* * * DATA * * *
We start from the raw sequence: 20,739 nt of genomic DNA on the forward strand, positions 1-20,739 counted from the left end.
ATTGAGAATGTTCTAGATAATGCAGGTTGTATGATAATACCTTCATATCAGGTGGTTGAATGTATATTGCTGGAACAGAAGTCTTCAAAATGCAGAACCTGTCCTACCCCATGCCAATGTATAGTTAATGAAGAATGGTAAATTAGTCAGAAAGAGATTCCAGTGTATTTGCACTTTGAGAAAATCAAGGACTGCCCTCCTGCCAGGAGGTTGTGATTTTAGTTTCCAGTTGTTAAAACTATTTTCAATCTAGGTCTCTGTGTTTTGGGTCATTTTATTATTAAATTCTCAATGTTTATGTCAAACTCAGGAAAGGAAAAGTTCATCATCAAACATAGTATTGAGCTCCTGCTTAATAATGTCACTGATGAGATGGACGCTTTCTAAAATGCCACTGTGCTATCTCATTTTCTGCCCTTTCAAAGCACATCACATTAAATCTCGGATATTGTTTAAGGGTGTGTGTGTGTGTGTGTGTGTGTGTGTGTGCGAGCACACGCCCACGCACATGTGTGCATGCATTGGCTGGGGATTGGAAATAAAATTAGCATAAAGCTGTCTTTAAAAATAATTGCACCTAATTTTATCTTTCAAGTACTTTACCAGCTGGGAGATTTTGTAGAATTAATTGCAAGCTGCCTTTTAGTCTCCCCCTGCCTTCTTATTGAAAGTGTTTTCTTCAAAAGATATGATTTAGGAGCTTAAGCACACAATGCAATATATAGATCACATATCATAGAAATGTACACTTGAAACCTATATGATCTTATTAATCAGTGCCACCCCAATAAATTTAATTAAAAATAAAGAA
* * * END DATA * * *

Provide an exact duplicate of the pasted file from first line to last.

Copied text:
We start from the raw sequence: 20,739 nt of genomic DNA on the forward strand, positions 1-20,739 counted from the left end.
ATTGAGAATGTTCTAGATAATGCAGGTTGTATGATAATACCTTCATATCAGGTGGTTGAATGTATATTGCTGGAACAGAAGTCTTCAAAATGCAGAACCTGTCCTACCCCATGCCAATGTATAGTTAATGAAGAATGGTAAATTAGTCAGAAAGAGATTCCAGTGTATTTGCACTTTGAGAAAATCAAGGACTGCCCTCCTGCCAGGAGGTTGTGATTTTAGTTTCCAGTTGTTAAAACTATTTTCAATCTAGGTCTCTGTGTTTTGGGTCATTTTATTATTAAATTCTCAATGTTTATGTCAAACTCAGGAAAGGAAAAGTTCATCATCAAACATAGTATTGAGCTCCTGCTTAATAATGTCACTGATGAGATGGACGCTTTCTAAAATGCCACTGTGCTATCTCATTTTCTGCCCTTTCAAAGCACATCACATTAAATCTCGGATATTGTTTAAGGGTGTGTGTGTGTGTGTGTGTGTGTGTGTGTGCGAGCACACGCCCACGCACATGTGTGCATGCATTGGCTGGGGATTGGAAATAAAATTAGCATAAAGCTGTCTTTAAAAATAATTGCACCTAATTTTATCTTTCAAGTACTTTACCAGCTGGGAGATTTTGTAGAATTAATTGCAAGCTGCCTTTTAGTCTCCCCCTGCCTTCTTATTGAAAGTGTTTTCTTCAAAAGATATGATTTAGGAGCTTAAGCACACAATGCAATATATAGATCACATATCATAGAAATGTACACTTGAAACCTATATGATCTTATTAATCAGTGCCACCCCAATAAATTTAATTAAAAATAAAGAA